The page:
Text Tables 012
These gantt tables are nice because they keep everything lined up as you're developing you slide. But there is a development technique that you need to know to help make this happen easily. There are also three table formatting techniques that will help you. They're easy and very valuable to know. Be sure to review the tutorial on this series before you begin customizing these gantt tables. It will save you lots of time – really.
There are two downloads:
- 2- through 8-week (7-day weeks) gantt tables: 7 slides in the download
- 2- through 6-month (4-week months): 5 slides in the download
Choose which slide best suits your needs and delete the rest.
IMPORTANT: Now you need a game plan. Here's what we suggest (strongly).
- Lay your table out and add all the descriptive text, dates, add columns and distribute them evenly (described below), and basically have your whole gantt table complete except for the lines indicating the timeframes for the activities
- Once complete, make sure your "Snap to grid" tool is off and start drawing your lines to represent the timeframes for the activities. Hold your shift key down as you draw your lines to maintain a perfectly horizontal line. This doesn't work in PowerPoint 2007 and 2010, so consider using a long, think rectangle instead of a line. Then zoom in and fine tune the start and stop points for the rectangles. Draw one rectangle and duplicate it for each successive activity so that the lines remain the same height.
Customizing the Gantt Tables
Importing preformatted text tables into your template
Whenever outside content that includes text (these preformatted tables, for example) is brought into your template, skewing is likely to occur. This happens because the two templates have different default text attributes. There is one step that you can take to position yourself so that this skewing is minimized – not only with PowerFrameworks tables, but with all text content brought in from an outside source.
This step is setting the text hierarchy in your slide master so that it works for you and not against you. If your slide master is formatted that the top level of text has a bullet, then all text you bring in from an outside source will have bullets. You don't want this, as it creates the need for a lot of unnecessary reformatting. Not only do you need to get rid of the bullet on imported text, but you need to get rid of the associated indent. You need to rethink the text hierarchy on your slide master. Your PowerFrameworks team strongly recommends that the first level of text hierarchy in a slide master should be nonbulleted, left-aligned text (no indent). The highest level of text on a slide is not bulleted text, it is the heading over/sentence leading into the bulleted text. Please review the best practice entitled, Establishing the Text Hierarchy in Your PowerPoint Slide Master."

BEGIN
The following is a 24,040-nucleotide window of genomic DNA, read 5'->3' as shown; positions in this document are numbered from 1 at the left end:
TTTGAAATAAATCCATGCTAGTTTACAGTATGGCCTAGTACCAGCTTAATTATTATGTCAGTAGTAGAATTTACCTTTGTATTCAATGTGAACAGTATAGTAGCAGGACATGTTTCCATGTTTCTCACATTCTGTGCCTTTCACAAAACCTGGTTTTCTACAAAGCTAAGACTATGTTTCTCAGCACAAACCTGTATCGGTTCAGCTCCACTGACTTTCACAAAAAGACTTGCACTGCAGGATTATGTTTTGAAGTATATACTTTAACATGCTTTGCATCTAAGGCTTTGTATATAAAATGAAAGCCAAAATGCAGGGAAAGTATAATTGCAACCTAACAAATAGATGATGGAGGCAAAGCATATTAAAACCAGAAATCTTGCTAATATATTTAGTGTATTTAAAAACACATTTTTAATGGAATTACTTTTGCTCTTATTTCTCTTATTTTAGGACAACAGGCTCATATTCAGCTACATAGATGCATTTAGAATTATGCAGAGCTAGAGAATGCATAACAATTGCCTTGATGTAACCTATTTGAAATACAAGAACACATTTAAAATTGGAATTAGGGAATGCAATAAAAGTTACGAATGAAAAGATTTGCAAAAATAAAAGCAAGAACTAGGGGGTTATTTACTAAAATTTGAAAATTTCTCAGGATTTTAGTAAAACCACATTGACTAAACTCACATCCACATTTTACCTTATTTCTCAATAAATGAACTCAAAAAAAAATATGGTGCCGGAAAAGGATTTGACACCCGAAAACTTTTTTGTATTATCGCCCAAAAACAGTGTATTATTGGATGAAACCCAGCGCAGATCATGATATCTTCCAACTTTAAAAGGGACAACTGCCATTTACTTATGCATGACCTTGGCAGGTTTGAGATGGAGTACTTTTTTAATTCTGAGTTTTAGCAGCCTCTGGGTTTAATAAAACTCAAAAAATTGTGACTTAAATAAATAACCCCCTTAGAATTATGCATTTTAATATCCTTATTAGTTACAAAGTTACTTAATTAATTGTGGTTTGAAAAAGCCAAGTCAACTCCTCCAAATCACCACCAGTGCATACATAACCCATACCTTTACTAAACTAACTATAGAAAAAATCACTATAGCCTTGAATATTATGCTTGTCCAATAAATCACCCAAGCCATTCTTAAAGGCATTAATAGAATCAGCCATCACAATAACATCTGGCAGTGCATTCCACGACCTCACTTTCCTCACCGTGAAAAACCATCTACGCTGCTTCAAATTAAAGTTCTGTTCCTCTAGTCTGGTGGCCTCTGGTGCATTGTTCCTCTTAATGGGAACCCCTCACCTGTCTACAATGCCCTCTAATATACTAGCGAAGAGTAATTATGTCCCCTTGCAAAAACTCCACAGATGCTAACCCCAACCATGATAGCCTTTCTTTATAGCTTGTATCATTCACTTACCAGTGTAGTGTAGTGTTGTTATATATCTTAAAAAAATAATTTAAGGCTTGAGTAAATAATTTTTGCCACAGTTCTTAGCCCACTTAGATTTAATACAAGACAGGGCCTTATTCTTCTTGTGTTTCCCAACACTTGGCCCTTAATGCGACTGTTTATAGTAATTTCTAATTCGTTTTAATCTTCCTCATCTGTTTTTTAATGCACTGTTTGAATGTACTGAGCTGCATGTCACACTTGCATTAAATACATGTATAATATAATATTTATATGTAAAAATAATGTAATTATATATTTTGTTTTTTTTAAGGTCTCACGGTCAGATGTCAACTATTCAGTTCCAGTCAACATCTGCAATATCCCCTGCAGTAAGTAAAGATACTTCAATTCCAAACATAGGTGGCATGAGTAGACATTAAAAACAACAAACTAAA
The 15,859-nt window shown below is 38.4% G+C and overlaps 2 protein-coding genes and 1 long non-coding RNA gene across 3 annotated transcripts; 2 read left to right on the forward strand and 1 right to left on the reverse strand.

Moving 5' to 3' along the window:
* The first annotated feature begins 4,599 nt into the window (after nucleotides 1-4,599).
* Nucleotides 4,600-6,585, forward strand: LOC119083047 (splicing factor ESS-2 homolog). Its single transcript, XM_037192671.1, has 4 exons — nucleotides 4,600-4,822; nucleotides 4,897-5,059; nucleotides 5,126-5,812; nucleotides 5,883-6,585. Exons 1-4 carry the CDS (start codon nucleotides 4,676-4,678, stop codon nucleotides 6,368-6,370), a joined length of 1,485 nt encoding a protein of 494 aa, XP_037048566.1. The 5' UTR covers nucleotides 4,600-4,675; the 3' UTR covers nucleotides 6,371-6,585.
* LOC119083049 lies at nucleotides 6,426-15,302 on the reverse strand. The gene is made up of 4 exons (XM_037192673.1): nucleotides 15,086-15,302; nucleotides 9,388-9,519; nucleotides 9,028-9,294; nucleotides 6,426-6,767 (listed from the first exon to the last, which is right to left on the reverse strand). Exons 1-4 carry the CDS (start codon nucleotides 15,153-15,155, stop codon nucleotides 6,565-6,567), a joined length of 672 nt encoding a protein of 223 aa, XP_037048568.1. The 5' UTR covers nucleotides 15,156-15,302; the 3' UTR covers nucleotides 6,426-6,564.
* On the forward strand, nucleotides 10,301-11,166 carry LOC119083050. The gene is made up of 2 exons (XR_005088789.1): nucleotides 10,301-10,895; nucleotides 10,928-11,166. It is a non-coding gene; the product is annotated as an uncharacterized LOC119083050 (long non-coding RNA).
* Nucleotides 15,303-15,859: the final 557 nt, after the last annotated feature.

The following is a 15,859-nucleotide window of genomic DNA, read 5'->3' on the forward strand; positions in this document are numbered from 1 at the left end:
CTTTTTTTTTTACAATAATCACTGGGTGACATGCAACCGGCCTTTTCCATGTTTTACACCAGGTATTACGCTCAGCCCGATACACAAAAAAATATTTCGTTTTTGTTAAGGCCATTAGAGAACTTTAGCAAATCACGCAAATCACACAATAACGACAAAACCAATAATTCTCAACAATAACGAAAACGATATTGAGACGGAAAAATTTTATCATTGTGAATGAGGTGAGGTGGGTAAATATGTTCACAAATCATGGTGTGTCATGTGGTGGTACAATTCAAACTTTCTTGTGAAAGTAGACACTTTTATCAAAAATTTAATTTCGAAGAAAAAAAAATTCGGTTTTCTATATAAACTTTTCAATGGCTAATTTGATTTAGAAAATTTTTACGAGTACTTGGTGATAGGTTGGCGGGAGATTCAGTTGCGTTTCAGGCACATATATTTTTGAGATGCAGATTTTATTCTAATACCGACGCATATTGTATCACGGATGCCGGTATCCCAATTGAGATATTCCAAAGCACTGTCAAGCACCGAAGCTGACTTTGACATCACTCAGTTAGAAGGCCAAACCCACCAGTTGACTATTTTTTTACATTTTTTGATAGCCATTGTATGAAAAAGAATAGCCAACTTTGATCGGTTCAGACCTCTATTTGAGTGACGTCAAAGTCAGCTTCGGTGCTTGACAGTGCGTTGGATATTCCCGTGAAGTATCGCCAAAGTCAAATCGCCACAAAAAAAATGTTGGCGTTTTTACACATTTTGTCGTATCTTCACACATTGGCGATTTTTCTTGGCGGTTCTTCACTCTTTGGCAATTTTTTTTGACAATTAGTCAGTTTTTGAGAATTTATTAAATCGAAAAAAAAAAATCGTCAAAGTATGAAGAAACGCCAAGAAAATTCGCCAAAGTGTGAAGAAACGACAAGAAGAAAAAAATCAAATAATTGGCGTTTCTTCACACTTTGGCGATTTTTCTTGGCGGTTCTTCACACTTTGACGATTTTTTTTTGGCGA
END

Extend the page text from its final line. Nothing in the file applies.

Now that you don't have to deal with bullets on everything you import into your template, you can breeze through the rest of the reformatting caused by the other differences in text defaults, which centers around font size and color and font choice. Imported text will default to your settings either in the slide master or the text size you've set for that page. That means, for example, that a table containing 10-point text, once imported, becomes a table containing 22-point text, which seems to distort and scares you near to death.
- The first step in regaining control is to highlight the whole table and apply a reasonable font size. The table should pop back into its original dimensions.
- The next step is to apply the correct font and font color. PowerFrameworks text tables are formatted with the Ariel font and the color is black. Choose whatever works best in your presentation.
At this point you can start loading the template with your own content.
Size adjustments for these types of tables are a two-step process. The first size adjustment is the first thing you do after it has been imported into your presentation, and the second size adjustment is the last thing you – after text has been inserted.